PR Newswire– For families faced with the difficult decision of placing a loved one in a nursing home, a government rating system is often the only source of information to determine which facilities are the best. However, a new study of nursing homes in California, the nation’s largest system, by faculty at Florida Atlantic University and the University of Connecticut, found that some nursing homes inflate their self-assessment reporting to improve their score in the Five-Star Quality Rating System employed by Medicare to help consumers.
Stamford Advocate– The race is on to expand high-speed internet service across the country.
Stamford-based Charter Communications has emerged as a leader in the broadband industry, as it has connected millions of customers across the country in recent months to super-fast “gigabit” service. In Connecticut, public officials are also pushing ahead with a number of rapid-connection initiatives, which they argue are engines of economic growth. But these programs must tackle significant challenges — including recent regulatory changes — to fulfill their potential.
Skilled Nursing News – The Centers for Medicare & Medicaid Services (CMS) has made improvements to its Five-Star Quality Rating System after questions about self-inflation, and a new study provides more evidence for why the changes were necessary.
The Journal of Blacks in Higher Education – Ugochukwu O. Etudo, a new assistant professor of operations and information management in the School of Business on the Stamford campus of the University of Connecticut, has developed software that can be used to search the internet and the so-called “Dark Web” to identify websites that espouse radical views and violent behavior.
Emergency Management – The scenarios are chilling: A busy hospital suddenly cannot use any of its electronic medical records or other computerized systems. The victim of a ransomware attack, the hospital will not regain access without paying those who locked down the records — if at all.
Fierce Healthcare – As the information blocking debate rages on, one researcher is advocating for an unorthodox approach: Allow vendors and providers to charge fees for managing and exchanging health data.
EHR Intelligence – The author of a new editorial on the Health Affairs Blog asserted that federal regulations HIPAA and HITECH— not EHR companies — are responsible for limiting interoperability improvements and obstructing health data exchange.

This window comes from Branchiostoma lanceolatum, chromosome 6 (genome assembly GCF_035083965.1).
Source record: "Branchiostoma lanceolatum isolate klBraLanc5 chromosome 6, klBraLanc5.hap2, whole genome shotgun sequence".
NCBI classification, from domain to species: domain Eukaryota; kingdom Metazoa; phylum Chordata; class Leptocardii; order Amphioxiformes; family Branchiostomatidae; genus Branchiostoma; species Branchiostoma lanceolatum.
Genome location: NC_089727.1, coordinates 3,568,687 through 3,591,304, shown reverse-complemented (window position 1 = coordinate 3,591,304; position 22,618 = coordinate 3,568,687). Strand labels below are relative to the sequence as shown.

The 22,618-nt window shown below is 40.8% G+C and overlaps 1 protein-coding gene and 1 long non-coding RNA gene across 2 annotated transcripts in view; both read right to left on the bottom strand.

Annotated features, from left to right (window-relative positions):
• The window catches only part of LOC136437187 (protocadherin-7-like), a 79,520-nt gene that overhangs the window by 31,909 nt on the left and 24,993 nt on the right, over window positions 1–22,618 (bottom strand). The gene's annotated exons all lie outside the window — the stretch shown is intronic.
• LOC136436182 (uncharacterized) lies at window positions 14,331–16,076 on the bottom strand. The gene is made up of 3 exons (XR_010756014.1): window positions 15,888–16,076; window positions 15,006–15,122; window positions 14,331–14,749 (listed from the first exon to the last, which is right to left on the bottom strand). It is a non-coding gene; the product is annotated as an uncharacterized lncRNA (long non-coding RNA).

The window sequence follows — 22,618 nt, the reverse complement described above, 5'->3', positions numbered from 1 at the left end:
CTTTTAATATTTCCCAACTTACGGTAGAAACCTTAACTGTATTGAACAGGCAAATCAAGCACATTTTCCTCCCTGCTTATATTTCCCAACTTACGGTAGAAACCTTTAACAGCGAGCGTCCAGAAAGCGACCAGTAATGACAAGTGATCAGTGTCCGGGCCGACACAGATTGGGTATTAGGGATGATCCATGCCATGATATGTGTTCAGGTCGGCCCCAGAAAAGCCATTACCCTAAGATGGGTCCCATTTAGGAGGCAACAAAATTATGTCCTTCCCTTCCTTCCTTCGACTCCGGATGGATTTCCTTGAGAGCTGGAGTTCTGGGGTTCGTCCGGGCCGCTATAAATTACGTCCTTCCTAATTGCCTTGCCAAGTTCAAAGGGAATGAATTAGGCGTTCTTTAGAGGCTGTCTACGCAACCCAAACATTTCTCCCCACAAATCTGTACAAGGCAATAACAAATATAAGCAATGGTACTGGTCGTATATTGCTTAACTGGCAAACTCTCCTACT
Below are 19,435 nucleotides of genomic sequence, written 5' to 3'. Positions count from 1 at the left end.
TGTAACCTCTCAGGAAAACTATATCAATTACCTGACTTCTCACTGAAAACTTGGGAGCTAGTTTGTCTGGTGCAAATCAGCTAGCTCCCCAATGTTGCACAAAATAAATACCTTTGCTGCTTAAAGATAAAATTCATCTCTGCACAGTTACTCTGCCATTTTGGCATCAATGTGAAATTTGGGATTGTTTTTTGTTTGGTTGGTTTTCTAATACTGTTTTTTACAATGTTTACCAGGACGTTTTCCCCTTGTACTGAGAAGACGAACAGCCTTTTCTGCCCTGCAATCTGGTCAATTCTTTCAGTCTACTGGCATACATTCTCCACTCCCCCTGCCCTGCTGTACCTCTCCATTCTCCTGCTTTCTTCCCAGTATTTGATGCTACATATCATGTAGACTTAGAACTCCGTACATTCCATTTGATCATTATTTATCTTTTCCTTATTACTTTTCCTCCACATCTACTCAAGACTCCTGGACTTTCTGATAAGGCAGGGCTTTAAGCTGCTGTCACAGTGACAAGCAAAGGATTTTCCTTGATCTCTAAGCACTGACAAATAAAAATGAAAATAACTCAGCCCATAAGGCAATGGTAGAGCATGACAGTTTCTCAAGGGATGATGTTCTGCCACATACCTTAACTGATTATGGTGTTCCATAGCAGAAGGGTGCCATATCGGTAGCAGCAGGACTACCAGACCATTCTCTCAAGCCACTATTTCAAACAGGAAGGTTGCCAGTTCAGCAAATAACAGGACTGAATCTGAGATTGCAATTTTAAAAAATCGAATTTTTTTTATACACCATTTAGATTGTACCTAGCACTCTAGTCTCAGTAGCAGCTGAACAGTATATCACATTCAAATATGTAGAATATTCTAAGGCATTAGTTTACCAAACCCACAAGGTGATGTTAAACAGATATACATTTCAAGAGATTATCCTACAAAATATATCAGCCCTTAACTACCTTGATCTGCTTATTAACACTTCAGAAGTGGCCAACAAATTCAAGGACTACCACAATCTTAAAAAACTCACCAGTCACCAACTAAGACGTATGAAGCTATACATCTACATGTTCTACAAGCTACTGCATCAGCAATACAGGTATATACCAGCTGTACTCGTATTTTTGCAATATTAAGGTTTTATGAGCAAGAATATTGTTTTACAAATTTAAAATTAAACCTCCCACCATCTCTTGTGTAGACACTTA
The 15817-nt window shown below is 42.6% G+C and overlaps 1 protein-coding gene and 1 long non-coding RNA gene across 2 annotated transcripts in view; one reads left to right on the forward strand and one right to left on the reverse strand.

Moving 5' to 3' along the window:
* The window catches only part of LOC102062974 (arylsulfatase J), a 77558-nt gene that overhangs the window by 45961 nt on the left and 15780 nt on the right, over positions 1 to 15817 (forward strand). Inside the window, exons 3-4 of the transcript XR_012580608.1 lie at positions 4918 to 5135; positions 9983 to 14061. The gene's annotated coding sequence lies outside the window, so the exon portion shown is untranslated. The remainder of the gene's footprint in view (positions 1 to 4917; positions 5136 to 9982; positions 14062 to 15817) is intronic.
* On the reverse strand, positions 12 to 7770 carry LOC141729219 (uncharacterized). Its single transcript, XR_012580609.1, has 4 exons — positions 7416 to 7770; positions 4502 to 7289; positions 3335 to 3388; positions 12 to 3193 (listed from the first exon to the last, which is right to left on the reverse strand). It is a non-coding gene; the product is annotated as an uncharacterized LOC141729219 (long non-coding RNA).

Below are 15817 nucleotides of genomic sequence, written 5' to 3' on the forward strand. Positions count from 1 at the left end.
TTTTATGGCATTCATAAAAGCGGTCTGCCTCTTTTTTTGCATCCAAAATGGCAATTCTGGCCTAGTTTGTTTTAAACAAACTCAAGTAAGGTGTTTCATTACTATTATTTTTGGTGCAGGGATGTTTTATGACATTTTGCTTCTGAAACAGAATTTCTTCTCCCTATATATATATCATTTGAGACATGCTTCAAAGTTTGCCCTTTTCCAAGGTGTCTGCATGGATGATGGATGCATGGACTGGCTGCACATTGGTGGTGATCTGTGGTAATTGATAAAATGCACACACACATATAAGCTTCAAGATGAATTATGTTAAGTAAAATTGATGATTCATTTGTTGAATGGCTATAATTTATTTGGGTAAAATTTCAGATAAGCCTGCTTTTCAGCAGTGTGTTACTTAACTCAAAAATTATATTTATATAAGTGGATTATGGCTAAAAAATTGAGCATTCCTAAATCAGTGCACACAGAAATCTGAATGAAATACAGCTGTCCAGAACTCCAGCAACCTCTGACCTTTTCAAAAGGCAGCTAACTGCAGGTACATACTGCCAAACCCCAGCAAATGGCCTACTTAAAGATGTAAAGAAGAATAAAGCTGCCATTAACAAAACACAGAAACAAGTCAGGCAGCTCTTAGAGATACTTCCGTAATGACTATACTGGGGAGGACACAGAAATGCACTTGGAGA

Health Affairs Blog – We know that when patients are provided with access to their medical records, they feel more in control of their care, understand their health conditions and their care plans better, prepare for their visits, and adhere more to their medications. Despite patient portals’ usability challenges for certain groups of patients and disadvantaged populations, they not only help patients and their care partners but also are a significant means to reducing overhead costs for providers. When physicians are provided with instant electronic access to their patients’ medical data, both quality and efficiency of care radically improve. Overall, an interoperable system across the United States that provides instant access to medical records is estimated to reduce the costs of health care services by $371 billion per year.
Mansfield Patch – A University of Connecticut faculty member has reached a conclusion about social media addiction — the answer seems to lie not with quantity of postings but whether people post more on weekends than weekdays.
UConn operations and information management professor Xue Bai and two colleagues revealed the findings in a newly published study in the journal “Information & Management” titled, “Weekdays or weekends: Exploring the impacts of microblog posting patterns on gratification and addiction.”